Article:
British filmmaker Guy Hamilton has died in Majorca at the age of 93. Hamilton set the template for the James Bond franchise when he helmed 1964’s iconic “Goldfinger”.
He returned to the franchise in the early 1970s for Sean Connery’s final outing with “Diamonds are Forever,” and then ushered in Roger Moore’s start to the series with “Live and Let Die” and “The Man with the Golden Gun”.
In a statement, Bond series producers Barbara Broccoli and Michael G. Wilson say: “We mourn the loss of our dear friend Guy Hamilton who firmly distilled the Bond formula in his much celebrated direction of ‘Goldfinger’ and continued to entertain audiences with ‘Diamonds Are Forever,’ ‘Live and Let Die’ and ‘The Man with the Golden Gun.’ We celebrate his enormous contribution to the Bond films.”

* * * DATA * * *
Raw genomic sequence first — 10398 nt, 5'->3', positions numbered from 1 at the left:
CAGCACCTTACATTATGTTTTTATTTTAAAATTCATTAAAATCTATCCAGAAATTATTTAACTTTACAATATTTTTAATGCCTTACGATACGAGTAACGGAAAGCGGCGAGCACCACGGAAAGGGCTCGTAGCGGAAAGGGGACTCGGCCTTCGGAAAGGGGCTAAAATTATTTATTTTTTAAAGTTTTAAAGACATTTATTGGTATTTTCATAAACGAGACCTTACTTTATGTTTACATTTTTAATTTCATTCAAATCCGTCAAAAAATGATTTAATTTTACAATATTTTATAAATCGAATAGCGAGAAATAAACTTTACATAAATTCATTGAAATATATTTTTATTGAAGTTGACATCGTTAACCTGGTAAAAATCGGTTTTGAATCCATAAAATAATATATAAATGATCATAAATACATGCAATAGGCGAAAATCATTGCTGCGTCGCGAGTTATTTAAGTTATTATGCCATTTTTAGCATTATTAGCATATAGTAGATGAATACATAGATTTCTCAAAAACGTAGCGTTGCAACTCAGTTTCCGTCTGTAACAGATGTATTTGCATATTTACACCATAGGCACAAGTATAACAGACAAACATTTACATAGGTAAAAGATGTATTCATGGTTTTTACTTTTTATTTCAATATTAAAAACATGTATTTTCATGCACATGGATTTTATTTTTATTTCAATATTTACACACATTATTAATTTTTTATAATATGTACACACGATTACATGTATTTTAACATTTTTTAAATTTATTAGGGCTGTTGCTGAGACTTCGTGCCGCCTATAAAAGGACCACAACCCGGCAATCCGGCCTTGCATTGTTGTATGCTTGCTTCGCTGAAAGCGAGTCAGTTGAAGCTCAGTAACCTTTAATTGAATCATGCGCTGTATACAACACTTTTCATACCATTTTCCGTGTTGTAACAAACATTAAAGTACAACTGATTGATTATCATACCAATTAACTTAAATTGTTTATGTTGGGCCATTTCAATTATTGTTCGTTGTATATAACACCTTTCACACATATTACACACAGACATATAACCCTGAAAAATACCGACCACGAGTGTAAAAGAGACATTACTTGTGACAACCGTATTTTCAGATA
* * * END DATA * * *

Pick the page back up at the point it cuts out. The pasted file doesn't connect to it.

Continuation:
Hamilton’s work stretched far beyond Bond as well including directing “Funeral in Berlin,” the second of the Michael Caine-led Harry Palmer movies which set the mould for “anti-Bond” spy films that have since been used in the likes of the Bourne franchise.
He helmed two notable adaptations of Agatha Christie’s works including the all-star cast of 1982’s “Evil Under the Sun” with Peter Ustinov and Maggie Smith, and a 1980 film adaptation of “The Mirror Crack’d” with Angela Lansbury and Elizabeth Taylor.
He also worked on such films as “Force 10 From Navarone” with Harrison Ford, “The Best of Enemies” with David Niven, “The Colditz Story” with John Mills,” and “An Inspector Calls”. He also served as assistant to filmmaker Carol Reed on “The Third Man” and John Huston on “The African Queen”.